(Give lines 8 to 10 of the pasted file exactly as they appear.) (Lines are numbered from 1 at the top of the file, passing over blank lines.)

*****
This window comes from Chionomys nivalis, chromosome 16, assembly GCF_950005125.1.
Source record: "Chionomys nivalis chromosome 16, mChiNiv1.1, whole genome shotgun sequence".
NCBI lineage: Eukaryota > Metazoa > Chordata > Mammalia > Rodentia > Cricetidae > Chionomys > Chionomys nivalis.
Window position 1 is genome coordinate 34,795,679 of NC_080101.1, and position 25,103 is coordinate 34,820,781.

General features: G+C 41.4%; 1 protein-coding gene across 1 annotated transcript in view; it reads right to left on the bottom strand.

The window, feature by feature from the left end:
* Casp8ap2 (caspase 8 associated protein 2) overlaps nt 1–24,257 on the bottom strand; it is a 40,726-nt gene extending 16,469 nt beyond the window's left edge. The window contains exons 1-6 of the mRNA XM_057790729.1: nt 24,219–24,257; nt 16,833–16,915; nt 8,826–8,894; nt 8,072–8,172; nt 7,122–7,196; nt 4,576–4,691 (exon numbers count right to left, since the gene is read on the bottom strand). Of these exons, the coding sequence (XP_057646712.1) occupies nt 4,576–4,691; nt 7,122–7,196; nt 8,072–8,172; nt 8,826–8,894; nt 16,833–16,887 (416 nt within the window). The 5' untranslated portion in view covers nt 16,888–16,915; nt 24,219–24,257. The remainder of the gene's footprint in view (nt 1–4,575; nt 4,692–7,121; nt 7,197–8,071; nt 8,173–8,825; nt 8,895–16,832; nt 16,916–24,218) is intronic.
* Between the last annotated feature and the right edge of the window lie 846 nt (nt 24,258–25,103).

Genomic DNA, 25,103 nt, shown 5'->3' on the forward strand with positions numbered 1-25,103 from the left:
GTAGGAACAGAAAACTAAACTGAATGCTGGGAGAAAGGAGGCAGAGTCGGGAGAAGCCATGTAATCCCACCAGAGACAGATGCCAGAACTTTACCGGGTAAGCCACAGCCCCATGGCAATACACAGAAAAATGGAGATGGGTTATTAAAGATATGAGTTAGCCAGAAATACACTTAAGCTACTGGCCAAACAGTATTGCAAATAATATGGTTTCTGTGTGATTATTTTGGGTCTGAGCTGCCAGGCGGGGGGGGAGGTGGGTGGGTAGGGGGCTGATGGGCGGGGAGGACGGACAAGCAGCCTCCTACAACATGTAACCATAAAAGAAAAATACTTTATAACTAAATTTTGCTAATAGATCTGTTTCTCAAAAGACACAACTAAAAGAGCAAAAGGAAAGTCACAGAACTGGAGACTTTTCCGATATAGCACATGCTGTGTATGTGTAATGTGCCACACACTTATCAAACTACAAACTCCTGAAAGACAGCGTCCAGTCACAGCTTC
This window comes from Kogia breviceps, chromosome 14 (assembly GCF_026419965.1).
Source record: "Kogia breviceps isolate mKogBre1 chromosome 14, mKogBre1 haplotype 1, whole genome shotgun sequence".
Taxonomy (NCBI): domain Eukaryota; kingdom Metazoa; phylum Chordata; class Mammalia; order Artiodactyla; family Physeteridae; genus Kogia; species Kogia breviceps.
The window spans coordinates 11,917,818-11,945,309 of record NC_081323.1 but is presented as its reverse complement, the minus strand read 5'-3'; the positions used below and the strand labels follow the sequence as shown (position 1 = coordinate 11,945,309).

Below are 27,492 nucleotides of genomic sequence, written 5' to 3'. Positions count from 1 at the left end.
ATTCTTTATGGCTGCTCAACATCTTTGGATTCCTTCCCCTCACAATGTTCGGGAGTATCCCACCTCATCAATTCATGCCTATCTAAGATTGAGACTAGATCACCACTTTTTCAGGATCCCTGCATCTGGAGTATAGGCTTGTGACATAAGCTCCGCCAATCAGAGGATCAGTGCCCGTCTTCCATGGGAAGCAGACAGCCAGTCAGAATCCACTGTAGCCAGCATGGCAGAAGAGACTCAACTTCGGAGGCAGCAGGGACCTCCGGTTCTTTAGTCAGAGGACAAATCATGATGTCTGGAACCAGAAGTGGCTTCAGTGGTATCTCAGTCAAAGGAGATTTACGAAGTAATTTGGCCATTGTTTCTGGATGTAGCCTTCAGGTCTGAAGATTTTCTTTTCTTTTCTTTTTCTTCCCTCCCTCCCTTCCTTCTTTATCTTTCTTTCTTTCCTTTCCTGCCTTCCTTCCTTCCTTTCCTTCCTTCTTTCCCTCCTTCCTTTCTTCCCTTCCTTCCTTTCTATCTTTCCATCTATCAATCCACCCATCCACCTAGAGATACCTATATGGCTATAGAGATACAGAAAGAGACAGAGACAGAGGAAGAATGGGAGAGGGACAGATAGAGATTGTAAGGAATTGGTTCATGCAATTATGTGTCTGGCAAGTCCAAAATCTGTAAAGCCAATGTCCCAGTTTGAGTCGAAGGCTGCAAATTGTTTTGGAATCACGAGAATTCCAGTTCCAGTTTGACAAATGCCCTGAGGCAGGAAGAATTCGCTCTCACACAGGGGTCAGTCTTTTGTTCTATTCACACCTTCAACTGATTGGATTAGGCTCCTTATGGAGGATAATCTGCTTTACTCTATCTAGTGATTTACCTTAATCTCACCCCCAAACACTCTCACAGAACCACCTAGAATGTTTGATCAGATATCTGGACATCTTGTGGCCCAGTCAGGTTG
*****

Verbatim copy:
* Between the last annotated feature and the right edge of the window lie 846 nt (nt 24,258–25,103).

Genomic DNA, 25,103 nt, shown 5'->3' on the forward strand with positions numbered 1-25,103 from the left:
GTAGGAACAGAAAACTAAACTGAATGCTGGGAGAAAGGAGGCAGAGTCGGGAGAAGCCATGTAATCCCACCAGAGACAGATGCCAGAACTTTACCGGGTAAGCCACAGCCCCATGGCAATACACAGAAAAATGGAGATGGGTTATTAAAGATATGAGTTAGCCAGAAATACACTTAAGCTACTGGCCAAACAGTATTGCAAATAATATGGTTTCTGTGTGATTATTTTGGGTCTGAGCTGCCAGGCGGGGGGGGAGGTGGGTGGGTAGGGGGCTGATGGGCGGGGAGGACGGACAAGCAGCCTCCTACAACATGTAACCATAAAAGAAAAATACTTTATAACTAAATTTTGCTAATAGATCTGTTTCTCAAAAGACACAACTAAAAGAGCAAAAGGAAAGTCACAGAACTGGAGACTTTTCCGATATAGCACATGCTGTGTATGTGTAATGTGCCACACACTTATCAAACTACAAACTCCTGAAAGACAGCGTCCAGTCACAGCTTC